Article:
As a mother myself, I fall under a parental sublabel known as the "special needs parent." My children, because of their identifiable needs, have labels. My oldest son is autistic. That's his label. Is he exactly like all other autistic people? No. And they are not like him. But their commonalities are sufficient to warrant the label. The label itself implies a suite of shared sensory sensitivities, behaviors, and communication deficits. Whatever else my son is--smart, funny, tall, blond, male--he is also these things, and that label applies. 

That label is also useful. For him and for his brother--who has the Tourette's trifecta of ADHD, OCD, and tics, lucky kid--these labels serve any number of positive purposes. I can search them online and find other people whose experiences overlap. I can tweet a question with a hashtagged label and obtain insights from people who have been there, done that. I can find summer camps, therapies, social communication classes, homeschool groups, online groups, blogs, and news stories, all potentially related to my children, thanks to the existence of these labels.

These are only a few of the benefits. Because of the need for a starting point, to receive intervention services in school, a label is required. We no longer receive those because we homeschool, but our oldest son couldn't have received the in-school therapies and aide support he had without his "autism" label as a beginning. It also serves as a shorthand in the wider world, even if that world has yet to fully understand how much each individual expands uniquely beyond the label of "autism" or "ADHD."

Can labels carry negatives? Absolutely. First, there are the backlashes against them. For whatever reason, people who don't have these labels or have any relevance at all see fit to challenge them, sometimes with appalling ignorance (the stupid at that last link burns so hot, you may want to don protective goggles). When a label is particularly pervasive in popular culture, the tendency among the vox populi seems to be to denigrate it, dismiss it, demean it. Is that painful? Sure. Does it make the label any less valid that a few noisy, uninformed people don't "believe" in it? No.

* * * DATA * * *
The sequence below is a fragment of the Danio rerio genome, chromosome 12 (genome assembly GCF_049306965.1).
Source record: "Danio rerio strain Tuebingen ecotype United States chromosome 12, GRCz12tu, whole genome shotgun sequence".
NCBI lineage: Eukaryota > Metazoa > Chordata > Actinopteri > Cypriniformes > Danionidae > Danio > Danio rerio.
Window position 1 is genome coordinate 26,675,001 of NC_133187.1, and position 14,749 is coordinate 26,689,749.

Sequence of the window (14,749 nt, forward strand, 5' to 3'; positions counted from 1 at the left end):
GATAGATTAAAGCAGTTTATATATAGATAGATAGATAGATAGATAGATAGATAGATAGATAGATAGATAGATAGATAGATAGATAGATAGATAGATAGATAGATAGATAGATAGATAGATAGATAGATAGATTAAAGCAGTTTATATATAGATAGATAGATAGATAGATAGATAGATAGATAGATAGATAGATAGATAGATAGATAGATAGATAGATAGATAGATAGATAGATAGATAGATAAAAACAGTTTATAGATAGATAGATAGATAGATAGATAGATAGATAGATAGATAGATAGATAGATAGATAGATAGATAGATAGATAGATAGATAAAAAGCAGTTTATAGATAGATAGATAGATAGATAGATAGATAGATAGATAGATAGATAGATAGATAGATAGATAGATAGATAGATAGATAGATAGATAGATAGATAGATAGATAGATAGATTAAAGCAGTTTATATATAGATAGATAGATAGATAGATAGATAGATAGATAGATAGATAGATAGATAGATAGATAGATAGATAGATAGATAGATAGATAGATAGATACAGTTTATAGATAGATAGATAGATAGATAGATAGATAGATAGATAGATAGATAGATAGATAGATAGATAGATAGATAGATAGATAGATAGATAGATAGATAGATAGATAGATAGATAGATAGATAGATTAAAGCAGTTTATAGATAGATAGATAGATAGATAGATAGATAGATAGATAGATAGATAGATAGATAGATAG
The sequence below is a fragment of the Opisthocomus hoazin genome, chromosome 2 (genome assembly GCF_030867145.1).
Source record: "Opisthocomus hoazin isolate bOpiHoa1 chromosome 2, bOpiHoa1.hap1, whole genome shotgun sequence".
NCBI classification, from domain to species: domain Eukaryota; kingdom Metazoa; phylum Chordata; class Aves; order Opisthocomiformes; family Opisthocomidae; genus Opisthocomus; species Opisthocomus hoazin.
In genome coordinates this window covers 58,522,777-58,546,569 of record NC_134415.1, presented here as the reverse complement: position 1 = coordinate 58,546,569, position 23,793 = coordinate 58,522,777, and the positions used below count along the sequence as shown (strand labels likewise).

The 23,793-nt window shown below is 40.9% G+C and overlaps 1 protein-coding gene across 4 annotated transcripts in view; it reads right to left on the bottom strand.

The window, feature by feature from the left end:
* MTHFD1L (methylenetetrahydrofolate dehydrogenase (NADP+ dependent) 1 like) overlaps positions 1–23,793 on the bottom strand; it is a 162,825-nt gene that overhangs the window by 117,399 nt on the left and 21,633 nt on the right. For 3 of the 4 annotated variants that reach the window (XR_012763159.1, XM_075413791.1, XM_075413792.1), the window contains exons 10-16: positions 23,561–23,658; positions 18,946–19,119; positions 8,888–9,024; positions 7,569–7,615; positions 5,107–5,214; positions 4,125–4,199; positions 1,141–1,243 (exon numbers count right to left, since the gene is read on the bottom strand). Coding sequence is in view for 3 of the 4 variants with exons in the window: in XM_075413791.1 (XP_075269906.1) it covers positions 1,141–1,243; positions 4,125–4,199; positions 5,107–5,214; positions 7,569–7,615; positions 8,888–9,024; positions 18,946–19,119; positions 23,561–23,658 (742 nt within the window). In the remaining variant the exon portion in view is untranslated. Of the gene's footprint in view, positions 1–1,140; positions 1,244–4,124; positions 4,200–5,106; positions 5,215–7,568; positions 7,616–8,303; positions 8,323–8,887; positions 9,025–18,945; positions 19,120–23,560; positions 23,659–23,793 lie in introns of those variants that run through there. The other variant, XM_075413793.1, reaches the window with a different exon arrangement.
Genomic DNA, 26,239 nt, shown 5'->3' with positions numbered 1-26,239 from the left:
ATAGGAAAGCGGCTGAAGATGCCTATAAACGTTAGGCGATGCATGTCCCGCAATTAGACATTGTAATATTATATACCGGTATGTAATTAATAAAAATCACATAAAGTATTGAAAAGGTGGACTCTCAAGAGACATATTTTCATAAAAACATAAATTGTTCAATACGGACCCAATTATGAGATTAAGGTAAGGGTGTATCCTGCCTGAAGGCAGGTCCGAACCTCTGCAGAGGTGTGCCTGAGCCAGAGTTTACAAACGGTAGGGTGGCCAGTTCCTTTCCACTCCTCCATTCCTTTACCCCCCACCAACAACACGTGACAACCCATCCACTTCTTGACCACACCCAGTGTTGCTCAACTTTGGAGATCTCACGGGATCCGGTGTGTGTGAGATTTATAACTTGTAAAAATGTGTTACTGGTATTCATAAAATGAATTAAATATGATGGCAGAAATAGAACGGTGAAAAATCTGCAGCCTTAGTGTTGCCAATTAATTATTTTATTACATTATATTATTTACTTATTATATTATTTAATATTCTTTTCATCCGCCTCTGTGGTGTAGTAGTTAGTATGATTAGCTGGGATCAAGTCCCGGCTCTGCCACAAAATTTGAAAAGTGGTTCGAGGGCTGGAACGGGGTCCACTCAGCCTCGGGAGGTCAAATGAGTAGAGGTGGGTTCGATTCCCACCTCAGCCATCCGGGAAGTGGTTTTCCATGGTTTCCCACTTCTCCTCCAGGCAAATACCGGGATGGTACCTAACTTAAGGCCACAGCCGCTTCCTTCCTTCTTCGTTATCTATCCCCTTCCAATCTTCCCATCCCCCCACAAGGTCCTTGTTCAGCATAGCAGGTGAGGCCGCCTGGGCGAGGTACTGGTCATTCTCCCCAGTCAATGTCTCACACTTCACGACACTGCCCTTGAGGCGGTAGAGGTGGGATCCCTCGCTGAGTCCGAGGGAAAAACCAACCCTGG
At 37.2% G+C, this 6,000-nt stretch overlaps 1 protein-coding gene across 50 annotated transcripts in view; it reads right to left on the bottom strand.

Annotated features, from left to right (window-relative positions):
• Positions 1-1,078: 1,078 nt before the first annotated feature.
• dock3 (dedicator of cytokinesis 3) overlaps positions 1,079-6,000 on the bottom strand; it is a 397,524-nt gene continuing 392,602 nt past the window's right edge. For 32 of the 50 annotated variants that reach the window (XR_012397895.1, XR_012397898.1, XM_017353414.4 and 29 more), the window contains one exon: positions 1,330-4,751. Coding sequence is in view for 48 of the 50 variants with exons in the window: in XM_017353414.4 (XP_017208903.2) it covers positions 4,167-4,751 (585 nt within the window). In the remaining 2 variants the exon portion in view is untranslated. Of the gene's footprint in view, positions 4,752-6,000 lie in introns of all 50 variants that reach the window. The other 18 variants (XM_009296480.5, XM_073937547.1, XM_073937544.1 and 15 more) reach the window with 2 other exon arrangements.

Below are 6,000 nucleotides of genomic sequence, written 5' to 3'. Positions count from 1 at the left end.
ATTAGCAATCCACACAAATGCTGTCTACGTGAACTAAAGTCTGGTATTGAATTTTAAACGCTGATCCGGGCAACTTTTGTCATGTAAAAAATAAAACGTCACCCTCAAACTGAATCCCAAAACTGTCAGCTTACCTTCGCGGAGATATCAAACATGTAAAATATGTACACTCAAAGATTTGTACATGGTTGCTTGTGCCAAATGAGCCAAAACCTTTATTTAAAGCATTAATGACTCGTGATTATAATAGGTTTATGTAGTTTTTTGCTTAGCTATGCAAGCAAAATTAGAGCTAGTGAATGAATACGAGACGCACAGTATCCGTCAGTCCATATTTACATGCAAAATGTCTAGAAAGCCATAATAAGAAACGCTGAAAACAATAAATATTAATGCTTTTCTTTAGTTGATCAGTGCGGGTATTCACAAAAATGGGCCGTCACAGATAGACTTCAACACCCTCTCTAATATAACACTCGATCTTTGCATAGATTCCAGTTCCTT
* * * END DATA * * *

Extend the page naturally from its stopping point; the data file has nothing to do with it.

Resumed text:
My children are more than their labels. Of course. They each exist as the unique emergent property of the sum of a seemingly infinite number of parts, like every human being does. That doesn't mean, however, that they don't have sufficient basic components in common with some others to duck a label--or make a label irrelevant to them. In the aggregate of groups or communities bound by these commonalities, these labels are deeply meaningful, even as the disparate individuals that emerge from them remain unique. And for that reason alone--that deep meaning, the emotional glue that a label can be, the starting point that takes us in many a useful direction--you'll never find me saying, "I don't like labels." After all, I used 1100+ of them writing this post.


  1. Labels such as "Autistic" or "Dyslexic" or "ADHD", for example, are a very useful tool since they signify the neurocognitive profile of an individual. Insights into such profiles have allowed us to identify learning strengths and weaknesses and thereby design and deliver learning processes and environments that enable and maximize achievement and quality of life.
    However, there is also the social side of labels to consider. Processes of pathologization, stigmatization, de-humanization and infantilisation all create barriers to social inclusion, social mobility and long-term social, economic, physical,, mental and emotional well being.
    In order to achieve the best outcome, this aspect of being the proud processor of a label must also be taken into consideration and strategically addressed.